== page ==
Be prepared. Be honest. Be yourself!

Prepare sample answers

You should prepare five or six strong, specific, examples that best demonstrate your skills and abilities. Think of experiences from your past you are proud of. These can be from your work experience, personal or social life, etc. Do not use examples that ended negatively, e.g. “despite my best efforts it didn’t work.” It also makes sense to know about the company – so do your research beforehand!

Consider following the ‘STAR’ method for each experience that you will be describing to the interviewer:

Situation: what was the situation? What was the background and context?
Task: what specific task did you need to accomplish?
Action: what did you say and do? What actions did you take? How did you do it? Why you did it?
Result: what were the results of your actions? What was the impact? What did you learn?

Keep your answers focused. You’ll need to think of at least one or more specific examples for each identified competency demonstrating your skills and abilities.

Don’t bluff. If you don’t understand the question then clarify it with the interviewer and if you don’t have an example don’t make one up! Don’t use an example that isn’t yours. This often becomes obvious when the interviewer asks for more detail.

Ask questions. this is your opportunity to find out more about the organisation you could be joining. Remember it is as much us choosing you as an employee as it is about you choosing us an employer. Think about those things that are important to you in advance, e.g. working hours, training, lifestyle, support, salary, travel, etc.

Different types of interviews

Competency interviews

The purpose of a competency-based interview is to get evidence of how you’ve behaved in the past to indicate how you’ll behave in the future. The more recent and long-standing the behaviour, the greater its predictive power.

Telephonic or ‘tele-chronic’?

Typically a first round interview but don’t underestimate it. This is normally used as a ‘screening out’ tool where most organisations will look to reject approximately 60% of candidates via this method. Make sure to:

  • Have your application/CV and covering letter in front of you as you might be questioned about it.
  • Print it out but don’t read it out: have notes but what you say should come across as natural, not scripted. Add your own comments/observations/insights to demonstrate your understanding of what you have obviously read in advance.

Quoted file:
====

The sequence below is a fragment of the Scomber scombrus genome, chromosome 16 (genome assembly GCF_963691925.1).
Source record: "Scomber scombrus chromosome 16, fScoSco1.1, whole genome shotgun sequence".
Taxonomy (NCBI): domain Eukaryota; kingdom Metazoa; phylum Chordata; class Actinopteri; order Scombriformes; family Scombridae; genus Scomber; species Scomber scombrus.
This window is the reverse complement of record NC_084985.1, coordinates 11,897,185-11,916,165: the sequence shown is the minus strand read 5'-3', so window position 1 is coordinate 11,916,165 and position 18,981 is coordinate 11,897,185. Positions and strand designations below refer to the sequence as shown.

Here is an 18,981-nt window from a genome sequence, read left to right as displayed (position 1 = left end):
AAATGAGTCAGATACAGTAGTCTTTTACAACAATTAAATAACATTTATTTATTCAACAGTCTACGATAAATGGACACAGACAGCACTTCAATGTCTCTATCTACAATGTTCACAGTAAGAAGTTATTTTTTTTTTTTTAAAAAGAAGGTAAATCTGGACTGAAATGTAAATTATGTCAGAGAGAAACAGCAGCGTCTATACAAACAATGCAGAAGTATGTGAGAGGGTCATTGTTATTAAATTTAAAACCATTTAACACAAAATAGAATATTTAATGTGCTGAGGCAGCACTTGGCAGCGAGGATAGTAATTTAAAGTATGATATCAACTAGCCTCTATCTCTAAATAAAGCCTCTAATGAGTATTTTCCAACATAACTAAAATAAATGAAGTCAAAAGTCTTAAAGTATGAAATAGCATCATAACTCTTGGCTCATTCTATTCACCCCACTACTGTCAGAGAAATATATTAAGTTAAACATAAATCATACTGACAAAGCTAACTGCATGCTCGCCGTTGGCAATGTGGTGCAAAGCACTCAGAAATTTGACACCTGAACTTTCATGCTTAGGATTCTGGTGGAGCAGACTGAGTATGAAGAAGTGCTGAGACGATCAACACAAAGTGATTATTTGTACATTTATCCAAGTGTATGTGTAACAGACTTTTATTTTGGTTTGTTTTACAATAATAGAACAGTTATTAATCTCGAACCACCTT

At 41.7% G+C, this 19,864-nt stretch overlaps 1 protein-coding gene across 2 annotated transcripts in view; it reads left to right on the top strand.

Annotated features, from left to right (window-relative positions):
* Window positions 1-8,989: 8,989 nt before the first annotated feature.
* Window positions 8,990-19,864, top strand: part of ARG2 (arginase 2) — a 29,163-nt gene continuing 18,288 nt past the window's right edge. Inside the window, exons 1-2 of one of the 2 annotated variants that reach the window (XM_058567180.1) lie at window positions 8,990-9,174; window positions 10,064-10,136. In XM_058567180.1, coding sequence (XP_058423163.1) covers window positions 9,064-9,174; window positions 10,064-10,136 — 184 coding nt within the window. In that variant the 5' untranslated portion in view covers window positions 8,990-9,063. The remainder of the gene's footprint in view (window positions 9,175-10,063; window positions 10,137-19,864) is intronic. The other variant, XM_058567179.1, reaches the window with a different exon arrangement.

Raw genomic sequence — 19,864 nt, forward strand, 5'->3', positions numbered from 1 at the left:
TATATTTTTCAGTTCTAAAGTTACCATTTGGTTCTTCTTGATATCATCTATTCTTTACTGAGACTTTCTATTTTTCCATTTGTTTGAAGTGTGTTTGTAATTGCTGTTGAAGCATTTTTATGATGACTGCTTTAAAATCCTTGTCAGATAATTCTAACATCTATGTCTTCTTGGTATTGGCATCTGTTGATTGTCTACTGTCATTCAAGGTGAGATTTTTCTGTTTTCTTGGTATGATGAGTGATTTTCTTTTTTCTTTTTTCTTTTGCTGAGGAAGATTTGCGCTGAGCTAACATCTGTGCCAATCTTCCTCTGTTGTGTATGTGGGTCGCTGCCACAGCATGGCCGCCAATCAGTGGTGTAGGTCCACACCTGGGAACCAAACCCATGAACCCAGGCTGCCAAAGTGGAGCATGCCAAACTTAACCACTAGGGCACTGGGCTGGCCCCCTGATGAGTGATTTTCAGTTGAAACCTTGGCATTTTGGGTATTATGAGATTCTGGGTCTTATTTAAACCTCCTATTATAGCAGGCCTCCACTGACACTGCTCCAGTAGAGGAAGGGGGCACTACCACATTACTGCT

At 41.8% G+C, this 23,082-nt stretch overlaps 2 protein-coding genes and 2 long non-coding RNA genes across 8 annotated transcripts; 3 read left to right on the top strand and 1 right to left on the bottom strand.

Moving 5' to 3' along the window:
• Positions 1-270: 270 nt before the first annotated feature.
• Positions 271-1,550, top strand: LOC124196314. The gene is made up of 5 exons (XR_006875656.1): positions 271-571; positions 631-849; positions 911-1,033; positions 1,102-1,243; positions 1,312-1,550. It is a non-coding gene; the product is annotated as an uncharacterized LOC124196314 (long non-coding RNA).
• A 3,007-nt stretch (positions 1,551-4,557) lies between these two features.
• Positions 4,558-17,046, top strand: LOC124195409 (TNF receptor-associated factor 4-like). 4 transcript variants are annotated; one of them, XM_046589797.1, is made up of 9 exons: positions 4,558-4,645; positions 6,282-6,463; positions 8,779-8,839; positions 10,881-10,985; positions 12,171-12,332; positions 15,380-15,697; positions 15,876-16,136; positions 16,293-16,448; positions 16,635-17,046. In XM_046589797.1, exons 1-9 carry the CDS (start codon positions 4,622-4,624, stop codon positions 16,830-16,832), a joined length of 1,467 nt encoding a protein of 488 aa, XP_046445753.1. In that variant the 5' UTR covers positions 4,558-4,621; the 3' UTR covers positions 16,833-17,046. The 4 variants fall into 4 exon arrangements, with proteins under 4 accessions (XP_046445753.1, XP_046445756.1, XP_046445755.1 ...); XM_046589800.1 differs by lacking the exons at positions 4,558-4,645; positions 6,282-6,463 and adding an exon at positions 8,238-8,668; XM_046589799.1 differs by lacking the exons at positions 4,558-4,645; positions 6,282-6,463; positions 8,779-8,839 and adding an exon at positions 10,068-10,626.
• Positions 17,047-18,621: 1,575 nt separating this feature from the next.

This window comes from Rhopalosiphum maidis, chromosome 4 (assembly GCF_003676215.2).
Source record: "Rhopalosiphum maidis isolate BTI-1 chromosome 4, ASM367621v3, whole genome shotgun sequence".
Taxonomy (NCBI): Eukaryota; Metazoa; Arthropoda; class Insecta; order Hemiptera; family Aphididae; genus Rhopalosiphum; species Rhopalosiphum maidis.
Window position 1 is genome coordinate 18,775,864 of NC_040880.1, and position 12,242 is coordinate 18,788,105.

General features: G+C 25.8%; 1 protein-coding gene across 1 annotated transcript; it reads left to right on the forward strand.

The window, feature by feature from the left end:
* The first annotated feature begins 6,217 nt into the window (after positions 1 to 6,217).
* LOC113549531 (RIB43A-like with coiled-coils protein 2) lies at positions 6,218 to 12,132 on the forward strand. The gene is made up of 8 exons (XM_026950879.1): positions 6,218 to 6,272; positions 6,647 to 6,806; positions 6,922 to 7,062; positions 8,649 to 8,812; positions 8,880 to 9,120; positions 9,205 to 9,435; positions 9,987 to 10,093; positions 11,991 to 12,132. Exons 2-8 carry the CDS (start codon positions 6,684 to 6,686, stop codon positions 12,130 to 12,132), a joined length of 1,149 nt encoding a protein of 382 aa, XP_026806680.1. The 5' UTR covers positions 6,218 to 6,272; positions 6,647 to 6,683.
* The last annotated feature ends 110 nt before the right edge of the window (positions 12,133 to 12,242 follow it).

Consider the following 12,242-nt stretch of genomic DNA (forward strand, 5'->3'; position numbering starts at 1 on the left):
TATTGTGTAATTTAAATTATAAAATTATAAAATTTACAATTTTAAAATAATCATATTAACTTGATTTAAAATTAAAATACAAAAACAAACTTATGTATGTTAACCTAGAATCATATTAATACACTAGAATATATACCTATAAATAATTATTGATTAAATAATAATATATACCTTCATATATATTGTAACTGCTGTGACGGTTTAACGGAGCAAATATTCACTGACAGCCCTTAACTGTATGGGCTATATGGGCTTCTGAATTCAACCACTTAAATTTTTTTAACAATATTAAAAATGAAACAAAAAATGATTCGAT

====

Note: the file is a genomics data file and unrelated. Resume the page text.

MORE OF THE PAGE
• Tell your examples well: research has shown that people remember a well-told story better than simple facts and figures. Look at the difference between the way a story is told on the radio versus the way it’s told on TV.
  • Find a quiet place: don’t take call where there will be planes flying overhead, in a taxi, on a train or in a call centre!
  • Good phone signal/battery power: or better still use a land line. The calls are normally booked in advance so prepare.
  • Have a glass of water handy: in a good interview you will talk for 80% of the time.

Face to face interviews

Typically a second round or final interview, ensure you:

  • Turn up on time: check your transport route in advance. Allow for traffic/rush hour. Print a map if required. Or use the company’s own directions as these are usually written by employees who know the area well. Better two hours early than two minutes late!
  • Dress appropriately: partly whatever makes you feel comfortable, partly to look like an existing employee. It’s easier to take a tie off then to put one on.
  • Are happy to be there. Don’t say “this place is hard to find”, “is this it?!” or “it took me ages to get here!”
  • Build a rapport with the interviewer taking advantage of what is a less scripted interview.
  • Make the interviewer’s job easier. They’re human too and simply want to find the best candidate for the job.

Common interview mistakes

According to a recent survey of hiring managers the most common and detrimental mistakes candidates have made during an interview are:

  • Dressing inappropriately – cited by 51% of hiring managers
  • Speaking negatively about a current or previous employer: 49%
  • Appearing disinterested: 48%

Other mistakes include:

  • Appearing arrogant (44%)
  • Not providing specific answers (30%)
  • Not asking good questions (29%)